Overview of present position
SCAI’s work, which started in October 2015, continues. SCAI is to report, with recommendations, to Scottish Ministers as soon as reasonably practicable after October 2019.
SCAI’s overall aim is to raise public awareness of the abuse of children in care (under 18) for the period “within living memory” of any person who suffered such abuse no later than 17 December 2014.
To date, SCAI has heard evidence in public during three phases. One set of findings relating to one part of one of the phases has been published. Further findings are anticipated shortly. Various expert reports have been commissioned and published.
The cost of SCAI to end 2018 was £19,737,688. Expenditure is published quarterly.
On 9 March 2018, the Domestic Abuse (Scotland) Bill, which we covered in our 12 February 2018 blog, became an Act of the Scottish Parliament upon the grant of Royal Assent. Its provisions will be brought into force at a later date by Scottish ministerial regulations. Continue reading
The Scottish Parliament has confirmed that it will debate the Limitation Abolition Bill, at Stage 1, in the afternoon of Thursday 27 April.
In other news, the Scottish Child Abuse Inquiry, whose cost from its set-up on 1 October 2015 to 31 March 2017 has recently been confirmed at over £5.7m, has now set the timetable for Phase 1 of its Public Hearings. Commencing on 31 May there are evidence sessions scheduled to 9 June covering: Continue reading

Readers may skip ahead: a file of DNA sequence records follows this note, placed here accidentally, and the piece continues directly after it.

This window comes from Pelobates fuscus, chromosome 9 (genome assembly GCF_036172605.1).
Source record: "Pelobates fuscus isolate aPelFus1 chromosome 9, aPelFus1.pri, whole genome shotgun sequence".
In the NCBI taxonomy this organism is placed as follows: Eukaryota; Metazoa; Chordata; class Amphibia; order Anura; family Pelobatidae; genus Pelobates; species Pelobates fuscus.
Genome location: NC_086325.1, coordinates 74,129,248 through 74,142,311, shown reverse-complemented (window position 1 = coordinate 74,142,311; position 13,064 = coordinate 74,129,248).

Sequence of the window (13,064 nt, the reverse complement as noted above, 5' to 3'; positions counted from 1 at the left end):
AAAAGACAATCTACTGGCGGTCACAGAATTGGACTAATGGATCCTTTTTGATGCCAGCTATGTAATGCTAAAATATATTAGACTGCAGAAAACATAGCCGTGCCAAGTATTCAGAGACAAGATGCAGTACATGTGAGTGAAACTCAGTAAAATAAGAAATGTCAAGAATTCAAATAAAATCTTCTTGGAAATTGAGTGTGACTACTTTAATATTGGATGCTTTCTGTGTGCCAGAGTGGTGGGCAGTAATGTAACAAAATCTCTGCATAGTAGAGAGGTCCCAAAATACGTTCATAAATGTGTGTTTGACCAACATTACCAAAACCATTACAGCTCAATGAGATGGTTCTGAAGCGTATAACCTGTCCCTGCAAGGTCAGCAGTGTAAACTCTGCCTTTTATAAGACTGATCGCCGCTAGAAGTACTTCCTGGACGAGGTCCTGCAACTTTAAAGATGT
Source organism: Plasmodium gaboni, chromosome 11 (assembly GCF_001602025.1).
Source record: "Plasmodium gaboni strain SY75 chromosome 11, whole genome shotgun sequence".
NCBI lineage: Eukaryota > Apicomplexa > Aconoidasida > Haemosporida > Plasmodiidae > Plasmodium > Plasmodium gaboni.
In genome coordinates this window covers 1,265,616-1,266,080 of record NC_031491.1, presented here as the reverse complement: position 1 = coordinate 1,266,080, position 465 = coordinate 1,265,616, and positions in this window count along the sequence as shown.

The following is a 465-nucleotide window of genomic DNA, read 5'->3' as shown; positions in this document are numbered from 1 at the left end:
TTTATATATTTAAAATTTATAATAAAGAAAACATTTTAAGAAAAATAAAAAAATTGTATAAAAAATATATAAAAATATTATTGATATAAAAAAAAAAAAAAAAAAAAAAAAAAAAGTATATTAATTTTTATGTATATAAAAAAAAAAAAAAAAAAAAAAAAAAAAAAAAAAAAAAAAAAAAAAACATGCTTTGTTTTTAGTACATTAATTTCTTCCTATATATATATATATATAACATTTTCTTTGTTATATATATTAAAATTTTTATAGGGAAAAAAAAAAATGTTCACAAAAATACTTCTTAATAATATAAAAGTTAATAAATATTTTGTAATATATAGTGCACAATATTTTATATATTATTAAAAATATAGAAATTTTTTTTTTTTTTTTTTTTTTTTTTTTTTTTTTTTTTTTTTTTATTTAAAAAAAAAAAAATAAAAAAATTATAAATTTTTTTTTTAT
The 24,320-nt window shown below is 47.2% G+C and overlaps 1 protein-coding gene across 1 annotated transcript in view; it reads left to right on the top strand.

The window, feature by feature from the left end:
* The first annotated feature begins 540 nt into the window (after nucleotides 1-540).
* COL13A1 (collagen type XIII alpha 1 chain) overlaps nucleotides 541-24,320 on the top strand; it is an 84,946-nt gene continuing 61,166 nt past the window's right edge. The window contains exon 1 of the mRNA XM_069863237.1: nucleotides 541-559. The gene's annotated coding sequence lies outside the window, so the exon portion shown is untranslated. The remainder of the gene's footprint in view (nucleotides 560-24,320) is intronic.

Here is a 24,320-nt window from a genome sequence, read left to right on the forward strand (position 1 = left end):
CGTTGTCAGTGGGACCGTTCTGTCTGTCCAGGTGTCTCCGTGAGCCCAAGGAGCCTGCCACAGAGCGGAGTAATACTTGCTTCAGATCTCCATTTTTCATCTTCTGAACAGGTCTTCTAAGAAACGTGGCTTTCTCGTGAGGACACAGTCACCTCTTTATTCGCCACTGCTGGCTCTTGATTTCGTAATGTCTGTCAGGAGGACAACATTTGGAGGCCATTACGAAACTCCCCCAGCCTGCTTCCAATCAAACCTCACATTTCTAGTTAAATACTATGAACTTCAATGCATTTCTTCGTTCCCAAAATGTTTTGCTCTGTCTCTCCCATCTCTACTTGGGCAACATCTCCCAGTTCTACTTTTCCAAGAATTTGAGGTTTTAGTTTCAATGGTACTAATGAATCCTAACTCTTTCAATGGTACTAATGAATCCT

The Scottish Parliament’s Justice Committee has endorsed the general principles of the Bill proposing the retrospective abolition of limitation in cases of childhood abuse. Nonetheless, significant issues of detail and relevant concerns have been flagged in the Committee’s Stage 1 Report. This is now for further consideration by the Scottish Government. We summarise the position taken by the Committee on pre-26 September 1964 abuse then list the issues which have been flagged for further attention. Continue reading
As we reported on this blog on 1 September 2016, the original remit of the Scottish Inquiry excludes non-State institutions. We mentioned, in that blog, that pressure was building for the scope of the Inquiry’s remit to be extended.
Today, in the Scottish Parliament, a Ministerial Statement has been made by way of an “Update on issues relating to the Scottish Child Abuse Inquiry”. That Statement can be considered in four parts:
As the Henriques report in to the Metropolitan Police and Operation Midland is due for publication later today (or at least its recommendations and conclusions are) it highlights the challenges which arise when a report has been prepared. What should be published? When should it be published? Most crucially how should its recommendations be implemented? Lessons can be learned from Scotland and Australia about the importance of ensuring speedy and clear implementation of recommendations.
In the Scottish Parliament today, the Scottish Government Education Minister, John Swinney reported he is “considering” extending the remit of the Scottish Child Abuse Inquiry. On the one hand, he acknowledged, after recently consulting survivor’s groups, their objections to the narrowness of the remit of the Inquiry in Scotland, as relating to children in care. On the other hand, he explained he has sought to balance that against delay if the remit is widened, and the interests of survivors affected by such delay. Even with its current remit the inquiry is currently scheduled to last another three years. The Inquiry has commissioned research and has commenced the process of gathering information and documents. The Inquiry has already gathered numerous accounts of abuse through private sessions taking place throughout the UK.